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A dictionary is an unexciting but vital piece of equipment for school work. When choosing the right one for your child, reading ability is a more important guide than age. It's also worth thinking about size if it has to be carried in a school bag every day.
(with thanks to Karen, Andrew, Maddie and Jos)

     Readers past the beginner stage
     Confident readers
     Bad Spellers
     Word Origins  

For readers past the beginner stage 
Click for Writing for ChildrenThe Oxford Junior Dictionary
(Oxford University Press)
6,000 words
This good, clear dictionary has the main words printed in red to make them stand out and the alphabet printed along the top edge of each double page spread. The straight forward definitions include related words and, where appropriate, example sentences to show how the word in use. A separate section at the end looks at word origins. Small enough to fit easily into a school bag, this useful dictionary looks sufficiently grown up to enable it to be used by older, weaker readers without loss of face. 
15cm x 22cm 265 pages
Ages 7 upwards including older children with special needs
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Click for Writing for ChildrenThe Oxford Illustrated Junior Dictionary
(Oxford University Press)
6,000 words
With identical text to the Junior Dictionary above, this illustrated version is printed on larger pages and has the alphabet on the outside edges of the pages instead of the top. It also has 1 or 2 small colour drawings on most (but not all) of the pages but these don't add much extra information except in the short picture vocabulary section. These changes give this book a younger feel than the non-illustrated version. 
19cm x 24cm 256 pages
Ages 6 upwards 
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The Oxford Young Readers Dictionary
(Oxford University Press)
6,000 words
This is a large print dictionary designed for children with visual problems or other reasons for needing large print. The book is the same as the Oxford Junior Dictionary except the keywords are in black rather than red and there is no section on word origins at the end. This makes it easy for a child with special needs to use in a group situation while other pupils use the normal version. The title is well designed to allow older children to use it without loss of face.
21cm x 30cm 250 pages
Age 7 upwards especially older children with special needs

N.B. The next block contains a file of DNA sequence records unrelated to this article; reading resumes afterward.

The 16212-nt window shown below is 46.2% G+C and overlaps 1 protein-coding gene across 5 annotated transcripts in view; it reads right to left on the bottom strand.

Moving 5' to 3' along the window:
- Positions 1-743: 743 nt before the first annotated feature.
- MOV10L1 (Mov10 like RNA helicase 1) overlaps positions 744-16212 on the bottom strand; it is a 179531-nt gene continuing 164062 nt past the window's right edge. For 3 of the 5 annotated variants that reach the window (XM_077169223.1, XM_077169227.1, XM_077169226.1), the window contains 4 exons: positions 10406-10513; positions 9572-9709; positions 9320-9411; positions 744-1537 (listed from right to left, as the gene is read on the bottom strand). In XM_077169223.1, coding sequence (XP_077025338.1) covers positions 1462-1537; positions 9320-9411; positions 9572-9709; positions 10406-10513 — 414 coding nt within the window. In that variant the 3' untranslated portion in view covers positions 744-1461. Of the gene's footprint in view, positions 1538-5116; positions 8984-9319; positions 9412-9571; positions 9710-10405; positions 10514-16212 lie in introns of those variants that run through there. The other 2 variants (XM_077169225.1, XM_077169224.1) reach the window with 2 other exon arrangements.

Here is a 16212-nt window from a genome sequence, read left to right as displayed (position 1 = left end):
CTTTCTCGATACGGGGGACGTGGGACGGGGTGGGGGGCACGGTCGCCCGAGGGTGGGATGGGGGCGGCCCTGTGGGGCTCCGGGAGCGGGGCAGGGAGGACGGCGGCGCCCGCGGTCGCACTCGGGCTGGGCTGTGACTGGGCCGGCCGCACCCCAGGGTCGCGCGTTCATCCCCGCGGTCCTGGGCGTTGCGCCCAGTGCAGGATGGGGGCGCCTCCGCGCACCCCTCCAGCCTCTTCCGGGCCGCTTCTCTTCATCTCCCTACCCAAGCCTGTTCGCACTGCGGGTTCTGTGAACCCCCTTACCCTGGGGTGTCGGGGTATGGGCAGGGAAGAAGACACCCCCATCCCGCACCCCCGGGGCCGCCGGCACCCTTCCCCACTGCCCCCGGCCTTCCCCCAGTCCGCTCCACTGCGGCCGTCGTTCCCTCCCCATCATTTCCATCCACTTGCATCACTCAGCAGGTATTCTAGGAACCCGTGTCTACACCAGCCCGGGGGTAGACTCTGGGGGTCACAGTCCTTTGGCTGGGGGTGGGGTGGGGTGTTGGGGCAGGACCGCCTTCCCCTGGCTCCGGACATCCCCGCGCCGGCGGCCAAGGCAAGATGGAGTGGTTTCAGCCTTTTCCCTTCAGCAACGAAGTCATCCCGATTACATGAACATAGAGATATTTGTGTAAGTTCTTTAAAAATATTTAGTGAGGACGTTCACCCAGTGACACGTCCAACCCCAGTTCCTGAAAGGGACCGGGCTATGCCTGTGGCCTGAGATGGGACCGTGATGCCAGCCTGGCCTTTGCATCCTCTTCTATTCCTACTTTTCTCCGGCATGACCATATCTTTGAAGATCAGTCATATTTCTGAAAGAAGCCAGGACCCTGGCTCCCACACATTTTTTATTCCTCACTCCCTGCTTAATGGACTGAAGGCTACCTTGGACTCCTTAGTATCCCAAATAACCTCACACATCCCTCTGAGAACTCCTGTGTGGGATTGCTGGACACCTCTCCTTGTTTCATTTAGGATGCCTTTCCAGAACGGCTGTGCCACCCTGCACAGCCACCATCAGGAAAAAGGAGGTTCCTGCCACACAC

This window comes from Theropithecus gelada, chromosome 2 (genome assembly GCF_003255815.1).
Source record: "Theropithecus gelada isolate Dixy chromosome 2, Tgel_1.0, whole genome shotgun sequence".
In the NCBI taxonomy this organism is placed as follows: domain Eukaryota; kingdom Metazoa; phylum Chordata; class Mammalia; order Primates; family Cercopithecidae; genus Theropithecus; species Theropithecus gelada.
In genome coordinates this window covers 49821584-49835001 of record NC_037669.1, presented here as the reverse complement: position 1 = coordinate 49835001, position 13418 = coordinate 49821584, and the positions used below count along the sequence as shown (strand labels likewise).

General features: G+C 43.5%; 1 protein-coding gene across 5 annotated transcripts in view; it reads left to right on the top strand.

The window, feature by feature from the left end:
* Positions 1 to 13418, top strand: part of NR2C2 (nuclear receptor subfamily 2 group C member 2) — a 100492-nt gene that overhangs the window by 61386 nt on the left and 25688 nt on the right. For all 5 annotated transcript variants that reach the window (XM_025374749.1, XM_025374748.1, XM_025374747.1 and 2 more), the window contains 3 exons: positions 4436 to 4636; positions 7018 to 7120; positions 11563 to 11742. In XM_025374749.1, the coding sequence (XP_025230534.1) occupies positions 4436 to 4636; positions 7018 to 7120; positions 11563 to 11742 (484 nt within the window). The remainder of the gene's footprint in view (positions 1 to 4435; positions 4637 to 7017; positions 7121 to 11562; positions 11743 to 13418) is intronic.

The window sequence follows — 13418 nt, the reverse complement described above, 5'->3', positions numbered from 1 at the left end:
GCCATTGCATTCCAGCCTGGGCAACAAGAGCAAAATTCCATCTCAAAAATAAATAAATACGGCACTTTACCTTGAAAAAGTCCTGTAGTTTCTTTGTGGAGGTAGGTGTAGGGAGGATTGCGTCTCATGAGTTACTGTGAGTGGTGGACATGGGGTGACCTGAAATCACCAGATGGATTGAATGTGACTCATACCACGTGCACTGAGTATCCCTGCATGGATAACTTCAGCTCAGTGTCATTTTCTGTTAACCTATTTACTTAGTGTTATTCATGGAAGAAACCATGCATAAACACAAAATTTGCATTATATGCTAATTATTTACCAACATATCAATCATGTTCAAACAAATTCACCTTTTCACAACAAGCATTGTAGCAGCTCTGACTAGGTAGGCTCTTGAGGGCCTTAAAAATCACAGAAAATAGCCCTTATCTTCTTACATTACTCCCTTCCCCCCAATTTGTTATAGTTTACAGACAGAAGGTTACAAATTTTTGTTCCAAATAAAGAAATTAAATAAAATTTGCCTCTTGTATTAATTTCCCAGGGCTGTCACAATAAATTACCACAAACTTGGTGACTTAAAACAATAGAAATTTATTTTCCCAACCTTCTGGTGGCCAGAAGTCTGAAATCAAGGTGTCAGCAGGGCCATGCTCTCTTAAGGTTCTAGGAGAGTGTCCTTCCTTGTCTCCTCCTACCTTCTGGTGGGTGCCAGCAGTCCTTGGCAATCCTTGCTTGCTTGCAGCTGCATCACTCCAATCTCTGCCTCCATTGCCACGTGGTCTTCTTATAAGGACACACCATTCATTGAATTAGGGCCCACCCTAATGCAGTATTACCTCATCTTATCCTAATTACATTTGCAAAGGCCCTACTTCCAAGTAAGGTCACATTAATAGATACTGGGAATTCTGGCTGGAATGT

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For confident readers
Click for Writing for ChildrenDK School Dictionary
(Dorling Kindersley)
18,000 words
Small pages and a large number of entries combine to make this dictionary 4cm thick. Young readers sufficiently undaunted by this to look inside will find clear definitions, help with pronunciation, related words (here called word families), example sentences and word origins. The alphabet along the outside edge of the pages aids searching and the main words are printed in red to make them stand out. A good choice of dictionary for enthusiastic readers. 
13.8cm x 16.5cm 518 pages
Ages 9 upwards
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Click for Writing for ChildrenThe Usborne Illustrated Dictionary
10,000 words
Although this has fewer entries than the Dorling Kindersley version above, its attractive illustrations make it a better choice for less enthusiastic readers. The clear, colour drawings break up the text well and the labels on many of them provide useful associated vocabulary. The text is printed in three columns instead of the more usual two and includes pronunciation hints, related words and example sentences. The edges of the pages are colour coded for each letter but there is no alphabet guide to help with searching. 
17cm x 24cm 288 pages
Ages 9 upwards
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Click for Writing for ChildrenThe Oxford Children's Dictionary
(Oxford University Press)
20,000 words
A workmanlike dictionary with clear definitions, related words, pronunciation hints and example sentences plus very occasional word origins. The pages have their tops colour coded for each letter but don't have the alphabet visible. Useful for those who would be daunted by the thickness of the Dorling Kindersley dictionary but who need more words than the Usborne one. 
13cm x 21.5cm 390 pages
Ages 8 upwards       
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For bad spellers
Click for Writing for ChildrenACE Spelling Dictionary
by David Moseley and Catherine Nicol
(Learning Development Aids)
The problem with a normal dictionary is you need a fair idea of how to spell a word before you can look it up to see if you are right. This dictionary cleverly solves that difficulty by arranging the words by how they sound instead of by how they are spelt. So alms, answering and architecture are all on the same page and so are frame, phrase and freighter. The index looks strange at first but the book is quick and easy to use once you get the hang of it. However, there are no definitions so you need to be able to read well enough to recognise the word you want when you see it.
Ages 9 to adult
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Word Origins
Oxford School Dictionary of Word Origins
by John Ayto
(Oxford University Press)
The 'school' in this title is misleading as few schools require children to have this type of dictionary and the contents are so interesting that they will appeal to many people not forced to use the book in the classroom. It looks like a standard dictionary but, instead of listing the meanings of words, it explains where they came from. Those explanations are highly readable especially where the origins are not obvious. Great for confident readers who like collecting unusual facts and likely to increase interest in words.

Ages 10-adult
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